Album Review: Avril Lavigne - 'Love Sux'

An absolute Easter egg for all of us who were raised on pop punk; the self-proclaimed ‘motherfucking princess’ Avril Lavigne released Love Sux on February 25th. Twenty years after the release of her moody seminal debut Let Go, it appears that the enigmatic Canadian is heading back to her roots. Immediately, I was transported to my childhood bedroom, dancing around manically and shouting along with the angsty lyrics and thrashing guitars. Due to the resurgence of all of our old emo and pop punk bangers on social media outlets such as TikTok, it is apparent that we are all craving a bit of Y2K nostalgia. Hearing our cries, Lavigne delivers.

Love Sux is as angsty as the title suggests. Twelve songs, delivered in thirty four minutes; each track is short, punchy and an outburst. Opening track Cannonball is exactly what it sounds like. "Like a ticking time bomb, I’m about to explode" Lavigne shouts, her vocals sounding as strong as they did when she was a seventeen year old skatepunk starlet fresh onto the scene. Delivering her lyrics at a rapid pace, she does truly ‘come in hot’ just as she states in the chorus. Albeit, not the best song on the album, it acts as an appropriate opener for the rest of the album. It showcases her feisty attitude, as well as the clearest indication that the old, pink-highlighted-hair Lavigne is back, following a brief genre change in her 2019 acoustic-led introspective album Head Above Water.

One thing that is noticeable about this album is its seamless transitions from one track into the next. No song in particular feels shoehorned into the album at an inappropriate time. In fact, the smooth transitions of the tracks make the album an easy listen, and certainly reminded me of the satisfaction of not having to get up and press a button to skip a track in my old CD player. Cannonball into Bois Lie featuring Machine Gun Kelly and then into Bite Me is slick and it is clear to see that this album is ferocious and boy-bashing. Lavigne also chooses appropriate featuring artists for her tracks; as previously mentioned, Kelly’s verses act as the ex-boyfriend role of the song, and despite him being a divisive figure in the music community, it is unfair to suggest that Kelly’s experimental venture from rap into pop punk hasn’t brought at least some of pop punk back into mainstream music. However, his narrower vocal range would allow room for a different artist feature for the song to still work. Another notable feature in the album is Blink-182 frontman Mark Hoppus, a well-respected member of the pop punk community. Lavigne has shown that she knows her target audience.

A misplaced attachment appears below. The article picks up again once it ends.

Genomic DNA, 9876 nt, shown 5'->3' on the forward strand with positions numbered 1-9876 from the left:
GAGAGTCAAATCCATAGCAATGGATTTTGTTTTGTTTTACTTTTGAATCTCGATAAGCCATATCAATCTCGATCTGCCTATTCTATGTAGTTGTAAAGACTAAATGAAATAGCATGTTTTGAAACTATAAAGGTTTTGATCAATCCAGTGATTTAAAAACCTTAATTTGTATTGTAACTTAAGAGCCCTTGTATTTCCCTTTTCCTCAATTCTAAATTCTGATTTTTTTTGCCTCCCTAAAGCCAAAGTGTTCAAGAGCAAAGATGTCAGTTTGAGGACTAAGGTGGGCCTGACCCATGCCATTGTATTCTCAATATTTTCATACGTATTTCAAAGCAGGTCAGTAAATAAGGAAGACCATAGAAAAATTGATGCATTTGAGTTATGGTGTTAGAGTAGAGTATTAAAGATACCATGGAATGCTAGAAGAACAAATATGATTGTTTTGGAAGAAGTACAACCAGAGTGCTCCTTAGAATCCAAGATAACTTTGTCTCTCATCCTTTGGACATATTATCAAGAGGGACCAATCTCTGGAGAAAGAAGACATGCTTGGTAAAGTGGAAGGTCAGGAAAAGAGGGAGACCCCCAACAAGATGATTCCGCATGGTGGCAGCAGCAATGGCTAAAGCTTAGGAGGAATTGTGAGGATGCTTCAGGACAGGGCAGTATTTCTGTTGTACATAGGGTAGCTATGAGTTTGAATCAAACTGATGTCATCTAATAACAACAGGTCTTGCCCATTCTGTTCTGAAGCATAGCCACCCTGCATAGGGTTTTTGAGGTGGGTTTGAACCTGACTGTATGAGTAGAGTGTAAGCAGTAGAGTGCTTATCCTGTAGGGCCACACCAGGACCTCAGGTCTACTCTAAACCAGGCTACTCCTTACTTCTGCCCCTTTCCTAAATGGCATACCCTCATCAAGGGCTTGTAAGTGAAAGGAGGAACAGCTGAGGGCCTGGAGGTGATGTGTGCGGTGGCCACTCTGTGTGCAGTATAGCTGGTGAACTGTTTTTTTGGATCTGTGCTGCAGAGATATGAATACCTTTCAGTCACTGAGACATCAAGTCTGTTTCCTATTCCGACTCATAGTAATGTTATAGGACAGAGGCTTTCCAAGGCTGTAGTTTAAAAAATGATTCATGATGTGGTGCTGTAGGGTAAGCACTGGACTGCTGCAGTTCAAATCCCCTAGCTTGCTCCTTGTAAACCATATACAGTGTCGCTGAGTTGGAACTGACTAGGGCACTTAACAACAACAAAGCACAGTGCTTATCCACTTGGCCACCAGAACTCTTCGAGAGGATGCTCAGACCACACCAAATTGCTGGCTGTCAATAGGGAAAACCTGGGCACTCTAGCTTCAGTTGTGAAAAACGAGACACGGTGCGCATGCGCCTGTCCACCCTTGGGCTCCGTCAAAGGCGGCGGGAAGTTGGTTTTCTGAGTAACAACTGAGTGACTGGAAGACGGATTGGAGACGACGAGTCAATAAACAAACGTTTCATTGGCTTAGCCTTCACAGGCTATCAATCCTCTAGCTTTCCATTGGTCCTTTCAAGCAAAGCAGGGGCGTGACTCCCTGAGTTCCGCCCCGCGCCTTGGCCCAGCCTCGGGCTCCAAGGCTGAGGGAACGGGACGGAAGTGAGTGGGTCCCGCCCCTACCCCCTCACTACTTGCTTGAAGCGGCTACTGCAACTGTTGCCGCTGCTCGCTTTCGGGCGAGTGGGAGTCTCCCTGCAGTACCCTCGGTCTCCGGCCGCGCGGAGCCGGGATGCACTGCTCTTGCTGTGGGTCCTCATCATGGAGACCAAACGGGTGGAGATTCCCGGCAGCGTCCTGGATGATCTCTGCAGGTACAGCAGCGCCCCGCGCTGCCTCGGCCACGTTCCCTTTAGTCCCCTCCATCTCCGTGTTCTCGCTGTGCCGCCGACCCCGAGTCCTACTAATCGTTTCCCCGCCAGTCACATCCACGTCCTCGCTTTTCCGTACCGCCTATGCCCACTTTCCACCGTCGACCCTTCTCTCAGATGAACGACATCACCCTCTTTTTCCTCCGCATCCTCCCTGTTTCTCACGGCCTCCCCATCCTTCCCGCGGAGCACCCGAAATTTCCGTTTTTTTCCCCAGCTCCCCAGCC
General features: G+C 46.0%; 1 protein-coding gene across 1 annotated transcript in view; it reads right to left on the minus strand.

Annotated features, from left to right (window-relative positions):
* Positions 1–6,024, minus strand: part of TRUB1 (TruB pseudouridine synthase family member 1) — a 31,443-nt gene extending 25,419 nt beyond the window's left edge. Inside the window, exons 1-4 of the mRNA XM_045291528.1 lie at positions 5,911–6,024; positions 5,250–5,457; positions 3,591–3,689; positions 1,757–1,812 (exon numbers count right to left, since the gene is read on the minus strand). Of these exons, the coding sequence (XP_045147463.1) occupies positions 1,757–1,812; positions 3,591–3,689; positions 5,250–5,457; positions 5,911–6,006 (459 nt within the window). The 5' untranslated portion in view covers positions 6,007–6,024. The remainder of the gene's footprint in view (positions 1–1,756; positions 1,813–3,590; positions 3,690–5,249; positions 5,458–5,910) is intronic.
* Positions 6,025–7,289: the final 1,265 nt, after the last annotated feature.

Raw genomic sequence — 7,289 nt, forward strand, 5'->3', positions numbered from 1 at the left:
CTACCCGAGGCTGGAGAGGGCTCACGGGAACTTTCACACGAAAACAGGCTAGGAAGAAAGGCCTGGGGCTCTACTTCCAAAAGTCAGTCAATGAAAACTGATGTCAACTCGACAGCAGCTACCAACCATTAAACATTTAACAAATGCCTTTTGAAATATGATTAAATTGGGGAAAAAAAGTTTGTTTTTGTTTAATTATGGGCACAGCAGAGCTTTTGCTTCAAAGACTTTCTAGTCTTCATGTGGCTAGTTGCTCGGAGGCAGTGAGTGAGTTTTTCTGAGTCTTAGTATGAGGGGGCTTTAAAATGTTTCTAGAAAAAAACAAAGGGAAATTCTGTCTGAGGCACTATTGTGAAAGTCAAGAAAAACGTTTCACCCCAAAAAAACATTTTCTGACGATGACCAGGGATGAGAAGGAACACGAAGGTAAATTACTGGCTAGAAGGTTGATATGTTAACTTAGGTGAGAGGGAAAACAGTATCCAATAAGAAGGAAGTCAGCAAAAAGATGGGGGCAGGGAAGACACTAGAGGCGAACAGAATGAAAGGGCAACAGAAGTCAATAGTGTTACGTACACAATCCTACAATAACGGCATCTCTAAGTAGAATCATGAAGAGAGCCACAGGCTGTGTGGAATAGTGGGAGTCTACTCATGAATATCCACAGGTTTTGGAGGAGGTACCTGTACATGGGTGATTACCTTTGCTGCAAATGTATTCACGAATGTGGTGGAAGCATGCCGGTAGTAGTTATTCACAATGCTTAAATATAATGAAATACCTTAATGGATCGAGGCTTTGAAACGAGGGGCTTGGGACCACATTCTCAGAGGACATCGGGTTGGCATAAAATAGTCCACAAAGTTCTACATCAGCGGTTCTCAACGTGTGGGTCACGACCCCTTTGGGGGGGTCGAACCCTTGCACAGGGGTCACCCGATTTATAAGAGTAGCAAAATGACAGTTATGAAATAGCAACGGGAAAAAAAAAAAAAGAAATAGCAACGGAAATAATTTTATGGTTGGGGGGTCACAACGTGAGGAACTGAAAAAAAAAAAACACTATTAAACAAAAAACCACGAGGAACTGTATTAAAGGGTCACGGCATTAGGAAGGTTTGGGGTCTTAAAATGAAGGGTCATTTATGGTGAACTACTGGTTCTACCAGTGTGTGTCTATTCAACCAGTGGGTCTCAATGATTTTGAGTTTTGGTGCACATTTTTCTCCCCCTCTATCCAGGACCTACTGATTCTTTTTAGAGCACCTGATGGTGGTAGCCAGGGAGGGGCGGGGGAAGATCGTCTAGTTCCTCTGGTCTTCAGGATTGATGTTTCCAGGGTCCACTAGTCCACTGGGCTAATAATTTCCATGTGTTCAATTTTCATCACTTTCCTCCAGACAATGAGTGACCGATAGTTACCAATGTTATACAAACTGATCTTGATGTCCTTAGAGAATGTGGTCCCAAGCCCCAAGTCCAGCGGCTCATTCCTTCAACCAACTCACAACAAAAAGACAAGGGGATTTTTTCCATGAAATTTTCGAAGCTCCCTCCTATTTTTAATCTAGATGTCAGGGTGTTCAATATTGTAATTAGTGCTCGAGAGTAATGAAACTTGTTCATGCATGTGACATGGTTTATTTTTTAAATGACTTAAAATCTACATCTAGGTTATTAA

Titular track Love Sux and Déjà vu are the most fun tracks on the album. Albeit, there aren’t always the most mature lyrics, when compared to Lavigne’s previous power tracks, particularly taken from Head Above Water. Having said this, pop punk doesn’t always NEED to be mature. Taken at face value, this album is a riot of teenage angst, despite Lavigne’s own age. It is fair to say that maybe all of us long-standing Lavigne fans don’t want her to grow up. When she is producing fun and fresh albums like Love Sux, sometimes all that is needed is a good sing-along to shouty lyrics about breakups.

However, Lavigne does her usual of including one of two tracks baring her emotional vulnerability, and here, these come in the shape of Dare to Love Me and Avalanche. In terms of placing, these two tracks come towards the end of the album, acting as a consolidation for the outbursts of angst. However, she closes the album with Break of a Heartache; "Oh, come on, motherfucker, let’s go" she opens with, in quintessential Lavigne foul-mouthed fashion, quickly returning to her feisty and fun attitude.

"Lavigne is right - love does suck"

Overall, Love Sux isn’t packing the emotional punch that we know that Lavigne is capable of, however, it does provide us with some light hearted, classic Avril bangers. Sounding fresh out of 2004, this album is a reminder that pop punk is still very much alive and relevant. And after having listened, Lavigne is right – love does suck.

Jodie Averis


In article videos courtesy of Avril Lavigne and MTV via YouTube. Featured image courtesy of Avril Lavigne via Facebook.